The changes to the investing landscape in the last twenty years have been astounding. From online retail trading to ETFs and quantitative asset management firms, the market is a very different place now. Increasingly, automation is what defines the investment management business, and many investors have switched to low-cost “robo advisors” that make use of algorithms that automatically manage portfolios. Some robo advisors, such as Betterment, have made a marked impact on the industry by allowing investors to inexpensively gain access to managed portfolios of passive investment products and even guide them through asset management in retirement.
How can traditional financial advisors discover new opportunities to add value when robo advisors' algorithms perform the same job functions?
What are the advantages of robo advisors?
There are many benefits to automation. From a behavioral perspective, removing the human element of analysis often helps the management of a portfolio because it prevents our natural biases that can cause us to make foolish decisions. For that reason, even the legendary Richard Thaler – the father of behavioral finance – has been credited with the proliferation of automated investment strategies. But more importantly, the automation process exploits the single biggest advantage computers have over us mere mortals: the ability to process large quantities of information very quickly. With this very valuable resource, it seems foolish not to ask the algorithms to do the heavy lifting for us.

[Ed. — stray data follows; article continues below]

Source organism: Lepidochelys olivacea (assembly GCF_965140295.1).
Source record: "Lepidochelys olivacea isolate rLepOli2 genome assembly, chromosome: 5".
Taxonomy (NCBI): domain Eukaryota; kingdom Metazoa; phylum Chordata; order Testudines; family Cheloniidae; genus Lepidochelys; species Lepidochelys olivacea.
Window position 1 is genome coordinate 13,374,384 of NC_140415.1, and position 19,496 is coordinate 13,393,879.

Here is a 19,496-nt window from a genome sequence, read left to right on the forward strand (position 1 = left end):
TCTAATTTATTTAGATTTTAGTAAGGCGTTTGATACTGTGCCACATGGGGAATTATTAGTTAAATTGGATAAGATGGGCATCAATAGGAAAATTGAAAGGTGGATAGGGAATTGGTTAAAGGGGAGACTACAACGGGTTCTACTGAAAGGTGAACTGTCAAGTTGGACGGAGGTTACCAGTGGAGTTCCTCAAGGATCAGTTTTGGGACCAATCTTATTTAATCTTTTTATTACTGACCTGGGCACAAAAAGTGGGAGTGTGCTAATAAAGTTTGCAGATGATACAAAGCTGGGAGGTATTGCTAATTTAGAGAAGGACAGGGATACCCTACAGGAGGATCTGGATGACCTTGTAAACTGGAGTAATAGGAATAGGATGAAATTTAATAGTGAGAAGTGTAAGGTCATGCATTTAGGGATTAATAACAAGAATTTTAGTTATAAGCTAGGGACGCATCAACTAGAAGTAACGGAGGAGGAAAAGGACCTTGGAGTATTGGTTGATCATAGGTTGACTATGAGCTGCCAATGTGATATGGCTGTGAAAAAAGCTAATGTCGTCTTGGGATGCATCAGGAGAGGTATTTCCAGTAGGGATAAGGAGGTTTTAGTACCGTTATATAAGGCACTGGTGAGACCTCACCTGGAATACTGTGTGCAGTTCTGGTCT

The problems with automation are even more basic. Not only is there not much room for personalization beyond what the client chooses to input, but the automation process inherently forfeits any possibility of producing significant alpha. A robo advisor that allocates any meaningful portion of a client’s portfolio to a variety of ETFs is not so subtly acknowledging that out-performance is not the goal. The goal is merely to get exposure to assets that should perform in line with expectations as quickly and cheaply as possible.
Investment biases and the fight for alpha
This might cause some frustration for the traditional advisor as low-cost competitors gradually steal away clients. The answer may lie in the way advisors communicate with clients. Specifically, it is important to let the clients know the assumptions that robo advisors are making about the market are probably incorrect. Most robo advisors take an undeniably passive approach to portfolio building, believing alpha is not possible and that clients should be happy matching market performance. This is foolish. Although alpha may be harder to find these days, it certainly still exists. In fact, the more money that flows into passive investments, the more alpha opportunities there will be.
An investment product that takes advantage of the benefits of automation (such as the removal of biases) while retaining the prospect of generating alpha is what the advisor needs today. Robo advisors won't consider many quantitatively-based products; traditional advisors find the product that best suits their client's needs.
Automation may be a growing trend, and the toolkits that computers have provided us with have tremendous benefits. However, this growth doesn’t have to mean that advisors are obsolete. It should challenge advisors to embrace new ways of looking at investments and to not give up on alpha.